I am thrilled that Viola’s book went so well, and I can’t wait to see how Elizabeth fares in the next installment, due out at the end of this month.
The Collector’s Apprentice takes readers into the whirling world of art collecting in the 1920s. Paulien Mertens is only nineteen when she meets the dashing George Everard, but when things mysteriously fall to pieces she finds herself exiled to Paris alone and nearly penniless. Drawing on her education and previous work in the art world, Paulien pieces together a new life as the assistant to Edwin Bradley, an up and coming American art collector who seeks to open a museum near Philadelphia. As she weaves her way through Parisian society, Paulien meets wonderful people like Gertrude Stein, Henri Matisse, and Zelda and Scott Fitzgerald. When George finally turns up, things are not as they seem, and Paulien is sent into a tailspin that nearly ruins everything she has built.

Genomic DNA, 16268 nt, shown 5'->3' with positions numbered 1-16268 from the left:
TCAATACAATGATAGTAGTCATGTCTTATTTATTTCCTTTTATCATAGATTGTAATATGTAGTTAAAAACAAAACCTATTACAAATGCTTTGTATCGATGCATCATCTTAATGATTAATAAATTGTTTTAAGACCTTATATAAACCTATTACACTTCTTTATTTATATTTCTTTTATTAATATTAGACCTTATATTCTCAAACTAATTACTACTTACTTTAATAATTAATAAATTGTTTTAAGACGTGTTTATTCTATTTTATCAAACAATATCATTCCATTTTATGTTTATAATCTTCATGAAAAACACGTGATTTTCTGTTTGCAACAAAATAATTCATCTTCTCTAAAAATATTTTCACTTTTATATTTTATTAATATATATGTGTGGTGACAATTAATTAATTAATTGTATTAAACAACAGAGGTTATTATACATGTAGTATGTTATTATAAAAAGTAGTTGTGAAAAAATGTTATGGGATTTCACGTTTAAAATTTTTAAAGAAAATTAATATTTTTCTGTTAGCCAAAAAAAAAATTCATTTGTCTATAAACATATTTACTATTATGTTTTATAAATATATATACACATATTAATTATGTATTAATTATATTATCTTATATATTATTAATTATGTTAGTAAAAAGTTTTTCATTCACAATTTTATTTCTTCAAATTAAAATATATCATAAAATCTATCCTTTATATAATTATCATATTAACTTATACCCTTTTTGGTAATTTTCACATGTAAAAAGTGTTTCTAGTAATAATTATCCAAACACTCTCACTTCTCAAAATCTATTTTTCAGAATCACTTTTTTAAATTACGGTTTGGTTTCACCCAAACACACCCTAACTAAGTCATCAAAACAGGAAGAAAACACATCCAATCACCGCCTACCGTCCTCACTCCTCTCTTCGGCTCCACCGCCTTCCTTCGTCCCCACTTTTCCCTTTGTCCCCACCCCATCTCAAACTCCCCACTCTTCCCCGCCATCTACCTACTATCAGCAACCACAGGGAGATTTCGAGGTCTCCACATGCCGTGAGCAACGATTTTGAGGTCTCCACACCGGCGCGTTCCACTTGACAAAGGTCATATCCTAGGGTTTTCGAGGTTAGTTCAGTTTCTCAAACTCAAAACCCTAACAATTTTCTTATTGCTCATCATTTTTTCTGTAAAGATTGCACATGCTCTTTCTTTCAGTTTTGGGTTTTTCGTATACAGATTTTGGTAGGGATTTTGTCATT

Shapiro’s new work tells the story of how one girl came back from the brink stronger, smarter, and braver than ever. It is part coming-of-age, part mystery, part heist novel. Paulien and George provide intriguing lenses through which we discover the events of the story. Indeed, all of the characters’s colorful descriptions paint a picture of Europe and America in the 1920s that is lush and many-layered. The plot thickens gradually, and the shocking finish does not disappoint.